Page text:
Issue: Transformation Section: Advisory board Cristin C. Tarr is cofounder and managing director, speaker, trainer and corporate social responsibility specialist at Business Service Corps, LLC (BSC). As a transformative social enterprise, BSC assists companies with high-impact community engagement programs. The company has developed a unique experiential leadership training program focused on corporate, global and community citizenship.
For Tarr, global citizenship started at age 11 while traveling to Europe as an international peace ambassador. She participated in a one-month multicultural program sponsored by Children’s International Summer Village (CISV) and traveled with her delegation (two boys and two girls and an adult leader) to a summer camp or “village.” Here she lived with children from 12 different countries across the world to create lifelong friendships through cultural understanding and global citizenship, a pretty powerful impact for an 11-year-old. Little did she know, this would shape her life and her career. After high school, Tarr traveled extensively and lived abroad. She graduated college with a degree in marketing and international business. Her first job was on Wall Street as an investment banker. Later, she worked for six years at American Airlines in airport budgets and as the director of international and domestic sales.
Tarr has volunteered at a variety of nonprofits. After moving to Colorado, she met two women with previous CISV experience, and the three cofounded the Denver Chapter of that organization. Today, CISV’s Rocky Mountain Denver chapter has involved well over 1,000 youth and adults in international and domestic programs, encouraging peace through friendships. On April 22, 1999, two days after the Columbine tragedy, Tarr—who was president of the CISV chapter then—received a call from a CISV parent saying that her son was in the library at Columbine High School that fateful day. The distraught mother asked how she and CISV could help. That was the beginning of CISV Denver’s multicultural minicamps, which now occur every January. The minicamps bring together inner-city and suburban youth to spend one weekend together to learn from each other with the goal of promoting tolerance, diversity and fun. After the 9/11 tragedy, she again organized a special minicamp of almost 100 Jewish, Muslim and African refugee youth whereby they could experience understanding, safely ask questions, and become more aware of their communities, while creating a global citizen ambience at a local level.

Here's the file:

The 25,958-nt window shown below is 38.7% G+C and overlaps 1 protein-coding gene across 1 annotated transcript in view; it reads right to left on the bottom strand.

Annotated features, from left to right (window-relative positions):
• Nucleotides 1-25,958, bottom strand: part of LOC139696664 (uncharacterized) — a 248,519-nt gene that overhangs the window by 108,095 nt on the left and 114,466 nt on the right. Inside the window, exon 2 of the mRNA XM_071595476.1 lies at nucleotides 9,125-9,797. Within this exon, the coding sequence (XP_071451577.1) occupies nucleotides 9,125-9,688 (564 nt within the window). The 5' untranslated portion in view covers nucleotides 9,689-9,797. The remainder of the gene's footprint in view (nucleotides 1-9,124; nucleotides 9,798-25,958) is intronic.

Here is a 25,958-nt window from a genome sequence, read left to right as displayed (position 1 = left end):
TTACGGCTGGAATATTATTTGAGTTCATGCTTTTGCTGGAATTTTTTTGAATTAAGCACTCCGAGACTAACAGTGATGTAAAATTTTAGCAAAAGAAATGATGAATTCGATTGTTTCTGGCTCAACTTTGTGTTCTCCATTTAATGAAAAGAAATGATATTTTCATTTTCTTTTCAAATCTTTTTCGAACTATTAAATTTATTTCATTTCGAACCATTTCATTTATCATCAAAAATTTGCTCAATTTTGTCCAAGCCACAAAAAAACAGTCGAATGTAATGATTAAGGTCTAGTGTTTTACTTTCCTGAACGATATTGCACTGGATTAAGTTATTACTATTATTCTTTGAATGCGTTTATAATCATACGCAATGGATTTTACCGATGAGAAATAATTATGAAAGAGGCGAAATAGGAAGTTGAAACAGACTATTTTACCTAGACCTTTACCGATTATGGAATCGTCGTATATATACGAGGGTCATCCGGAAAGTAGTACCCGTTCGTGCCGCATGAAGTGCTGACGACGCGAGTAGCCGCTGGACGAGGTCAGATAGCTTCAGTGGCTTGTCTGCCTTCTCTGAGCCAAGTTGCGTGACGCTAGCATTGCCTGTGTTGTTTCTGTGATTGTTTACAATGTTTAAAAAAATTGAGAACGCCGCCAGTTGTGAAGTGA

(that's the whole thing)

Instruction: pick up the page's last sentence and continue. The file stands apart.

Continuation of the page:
Tarr continues to actively work with CISV and recently directed the first International People’s Project in Denver. Twenty-two adults from around the world collaborated with a local nonprofit—Denver Indian Center—and three major corporations on a two-week service project. The committed volunteers planted a community garden, conducted a Native American youth camp and documented several tribal elders’ oral histories. She has also implemented training and diversity programs at both the national and international CISV levels.
In 2005, Tarr joined the staff at the South Metro Denver Chamber of Commerce. She was instrumental in building multi-sector collaborations to promote tourism in the South Denver region, where she launched the brand “Best Trails,” nominated for top tourism initiative in Colorado. She also received a proclamation from the City of Centennial and twice received the Leadership in Motion award through the chamber. Tarr led the Nonprofit Business Partnership committee at the chamber, which encourages cross-sector partnerships to better our communities. She has served on the executive committee for three years.
Tarr’s passion for collaboration, citizenship and community sparked the inception of BSC in 2010 with her business partner, Candace Ruiz. They founded BSC to assist companies in creating civic programs and train employees on how to be better community stewards. BSC has transformed the idea of global citizenship to include employees at companies that are concerned with local problems. She fundamentally believes that it takes a village to support a village, and that we all need to work together to solve pressing issues. The private sector can find value in social impact through creating a focused, high-impact community program; engaging employees; building reputation; and ultimately making a positive change where we live and work. Tarr and her husband, Jonathan, are raising three boys in Littleton, Colorado, and both are active in their local community.